Yesterday The European Union sued Google under its competition law. This lawsuit shows either that the European Union understands nothing about the way technological acceleration affects competition or that the EU is biased against American companies or both.
The complaint is that Google has monopoly power in search and that it abuses this power by favoring its own services, like its own travel reservation business, in the links it provides to queries. But with a few taps on a keyboard or a click of a mouse, consumers can easily switch from one search engine to another, casting doubt on the EU’s claim that Google has monopoly power. More importantly, technological acceleration makes it very unlikely that Google could maintain an entrenched monopoly in search over the long haul. As people spend more time on their smart phones and less time at their computer, Google’s form of search is increasingly displaced by apps. Another threat to Google is Facebook, which uses the connections of its social network to customize search and advertisements.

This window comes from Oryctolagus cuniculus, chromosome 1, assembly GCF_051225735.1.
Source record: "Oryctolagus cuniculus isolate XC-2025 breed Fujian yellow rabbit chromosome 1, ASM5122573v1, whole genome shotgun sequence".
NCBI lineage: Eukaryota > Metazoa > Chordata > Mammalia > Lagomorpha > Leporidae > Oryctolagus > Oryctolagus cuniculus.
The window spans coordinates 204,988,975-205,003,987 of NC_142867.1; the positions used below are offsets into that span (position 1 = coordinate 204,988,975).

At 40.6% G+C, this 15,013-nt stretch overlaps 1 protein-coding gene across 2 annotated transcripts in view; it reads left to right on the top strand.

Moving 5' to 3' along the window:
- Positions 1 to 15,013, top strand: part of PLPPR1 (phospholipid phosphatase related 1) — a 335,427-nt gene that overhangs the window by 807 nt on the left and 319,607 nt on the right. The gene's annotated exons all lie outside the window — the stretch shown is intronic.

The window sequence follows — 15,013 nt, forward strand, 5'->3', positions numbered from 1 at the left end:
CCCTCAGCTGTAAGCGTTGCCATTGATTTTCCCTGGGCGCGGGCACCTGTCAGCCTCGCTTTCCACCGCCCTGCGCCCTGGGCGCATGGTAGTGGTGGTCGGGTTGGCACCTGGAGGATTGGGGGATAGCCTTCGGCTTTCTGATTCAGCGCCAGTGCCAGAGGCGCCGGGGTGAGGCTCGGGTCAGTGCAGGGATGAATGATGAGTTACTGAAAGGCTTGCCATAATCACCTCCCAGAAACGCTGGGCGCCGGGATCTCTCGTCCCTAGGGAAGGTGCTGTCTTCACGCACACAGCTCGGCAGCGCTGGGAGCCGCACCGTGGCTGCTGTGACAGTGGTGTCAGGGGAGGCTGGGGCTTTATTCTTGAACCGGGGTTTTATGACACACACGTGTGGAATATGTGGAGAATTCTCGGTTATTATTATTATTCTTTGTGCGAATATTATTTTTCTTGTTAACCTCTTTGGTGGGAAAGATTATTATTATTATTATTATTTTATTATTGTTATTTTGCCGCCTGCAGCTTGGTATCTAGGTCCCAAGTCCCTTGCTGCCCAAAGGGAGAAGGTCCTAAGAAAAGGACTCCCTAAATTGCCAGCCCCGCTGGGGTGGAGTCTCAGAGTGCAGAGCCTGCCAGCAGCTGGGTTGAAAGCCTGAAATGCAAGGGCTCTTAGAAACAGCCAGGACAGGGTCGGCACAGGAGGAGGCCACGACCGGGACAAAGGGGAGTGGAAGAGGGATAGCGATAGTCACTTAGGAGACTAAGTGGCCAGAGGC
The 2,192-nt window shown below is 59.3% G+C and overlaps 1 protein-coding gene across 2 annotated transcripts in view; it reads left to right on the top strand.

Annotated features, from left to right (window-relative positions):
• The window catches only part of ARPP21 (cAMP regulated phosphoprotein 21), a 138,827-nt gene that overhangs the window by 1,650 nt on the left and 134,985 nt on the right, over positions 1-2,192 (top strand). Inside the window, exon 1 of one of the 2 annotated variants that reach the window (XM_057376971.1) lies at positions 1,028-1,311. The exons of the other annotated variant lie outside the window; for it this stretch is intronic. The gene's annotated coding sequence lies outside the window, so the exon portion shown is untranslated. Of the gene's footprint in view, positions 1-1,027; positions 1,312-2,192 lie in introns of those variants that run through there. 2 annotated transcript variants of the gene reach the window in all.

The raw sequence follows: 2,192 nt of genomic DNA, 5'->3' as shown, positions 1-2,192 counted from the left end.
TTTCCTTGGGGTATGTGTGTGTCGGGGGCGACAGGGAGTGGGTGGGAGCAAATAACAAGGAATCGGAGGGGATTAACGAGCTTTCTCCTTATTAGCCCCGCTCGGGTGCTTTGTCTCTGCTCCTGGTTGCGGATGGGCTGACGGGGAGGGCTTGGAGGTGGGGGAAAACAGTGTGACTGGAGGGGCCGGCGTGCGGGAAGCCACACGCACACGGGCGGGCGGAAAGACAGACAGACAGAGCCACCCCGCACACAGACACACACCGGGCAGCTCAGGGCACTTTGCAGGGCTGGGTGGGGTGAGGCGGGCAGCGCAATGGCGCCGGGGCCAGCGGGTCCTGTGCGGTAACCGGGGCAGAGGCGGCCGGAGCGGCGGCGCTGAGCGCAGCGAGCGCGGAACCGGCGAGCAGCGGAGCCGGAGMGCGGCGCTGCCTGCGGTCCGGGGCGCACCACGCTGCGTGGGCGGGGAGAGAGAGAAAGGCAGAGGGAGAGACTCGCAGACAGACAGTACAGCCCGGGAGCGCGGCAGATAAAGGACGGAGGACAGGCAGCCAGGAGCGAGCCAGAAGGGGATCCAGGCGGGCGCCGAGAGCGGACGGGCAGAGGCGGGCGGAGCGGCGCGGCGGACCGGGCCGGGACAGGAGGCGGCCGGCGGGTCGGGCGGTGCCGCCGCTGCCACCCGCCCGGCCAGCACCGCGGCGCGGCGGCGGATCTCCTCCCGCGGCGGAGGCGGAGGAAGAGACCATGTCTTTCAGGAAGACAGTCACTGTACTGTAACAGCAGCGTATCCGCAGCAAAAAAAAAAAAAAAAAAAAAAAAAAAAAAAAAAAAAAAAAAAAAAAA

The difficulty of maintaining entrenched monopoly in accelerating technologies is not unique to Google.